Maldives chief justice Abdulla Saeed claimed that he had received "martyr status" on Tuesday immediately was sentenced four months and 24 days in jail on Tuesday after being convicted of impeding the functioning of the state.
Chief justice Saeed is facing four separate charges which includes terrorism after being accused in the plot to overthrow the government.
The island nation has been embroiled in fresh political turmoil after the Supreme Court on February 1 ordered the immediate release of jailed political leaders including self-exiled former president Mohamed Nasheed.
President Abdulla Yameen Abdul Gayoom on February 5 had declared state of emergency after his last ditch attempt to convince the top court to revoke the order failed, purged the Supreme Court by arresting two judges and the remaining political leaders and ultimately had the order revoked.
Less than a day after the arrest of the two judges, the remaining three judges rescinded its ruling to release the political leaders referring to the concerns raised by president Yameen in the letters he had sent to the chief justice hours before state of emergency was declared.
The chief justice had been charged for blocking the receipt of the letters by ordering the Government E-Letter Management system (GEMS) be disconnected.
"I've received martyr status .... I'm still alive," chief justice said out loud immediately after he was sentenced.
The prosecution had presented several top court staff who had testified in secret while the court had rejected key defence witnesses.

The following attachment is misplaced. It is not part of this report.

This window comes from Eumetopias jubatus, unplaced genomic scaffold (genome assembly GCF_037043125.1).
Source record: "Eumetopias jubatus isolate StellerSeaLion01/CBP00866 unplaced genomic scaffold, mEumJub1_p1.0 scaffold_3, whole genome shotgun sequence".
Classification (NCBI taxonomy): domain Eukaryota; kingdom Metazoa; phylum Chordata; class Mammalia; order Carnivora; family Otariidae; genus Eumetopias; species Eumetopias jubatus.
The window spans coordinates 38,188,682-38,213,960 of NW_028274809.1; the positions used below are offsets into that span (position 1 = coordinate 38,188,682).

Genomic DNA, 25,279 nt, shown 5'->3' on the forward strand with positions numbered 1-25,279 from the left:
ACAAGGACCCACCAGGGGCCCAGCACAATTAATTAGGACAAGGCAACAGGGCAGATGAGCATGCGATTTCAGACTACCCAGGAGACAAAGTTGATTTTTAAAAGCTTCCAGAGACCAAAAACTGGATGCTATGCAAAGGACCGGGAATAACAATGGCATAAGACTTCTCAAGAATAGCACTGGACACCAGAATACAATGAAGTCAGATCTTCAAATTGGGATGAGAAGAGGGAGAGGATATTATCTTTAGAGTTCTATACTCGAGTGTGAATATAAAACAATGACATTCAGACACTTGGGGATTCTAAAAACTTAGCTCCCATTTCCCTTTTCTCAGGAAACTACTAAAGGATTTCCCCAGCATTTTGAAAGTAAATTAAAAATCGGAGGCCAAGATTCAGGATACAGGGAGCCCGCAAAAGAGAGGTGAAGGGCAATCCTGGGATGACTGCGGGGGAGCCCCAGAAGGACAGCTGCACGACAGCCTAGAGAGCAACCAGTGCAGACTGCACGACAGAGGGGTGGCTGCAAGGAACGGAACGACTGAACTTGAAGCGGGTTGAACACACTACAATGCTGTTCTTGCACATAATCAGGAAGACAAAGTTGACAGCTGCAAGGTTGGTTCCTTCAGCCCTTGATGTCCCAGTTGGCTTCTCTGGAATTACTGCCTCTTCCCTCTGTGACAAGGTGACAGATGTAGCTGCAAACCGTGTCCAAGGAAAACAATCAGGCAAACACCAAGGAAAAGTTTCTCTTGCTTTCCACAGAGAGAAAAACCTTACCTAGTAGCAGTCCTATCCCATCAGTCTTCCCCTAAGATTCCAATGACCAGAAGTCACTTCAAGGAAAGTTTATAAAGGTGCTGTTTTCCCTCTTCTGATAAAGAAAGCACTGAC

With the conviction, the chief justice would be automatically removed from office in accordance with a recently ratified amendment to the judges Act if the two appellate courts uphold the sentence.
According to the controversial amendment, a judge convicted of a criminal offence would be removed with immediate effect after the sentence. The amendment was also designed to bypass the constitutional article on removal of judges arguing that it does not relate to the conduct of judges.
The amendment said the judicial service commission (JSC) must suspend the judge with pay following his or her arrest. However, once the judge is formally charged he or she would cease to receive pay while he or she would be immediately removed from office if convicted.
The ruling party in its amendment has also limited the time for appeal. A convicted judge must file the first appeal within 10 days while first appellate court is given 30 days to arrive at a sentence. The same time frame has been afforded to the Supreme Court as the last stage of appeal.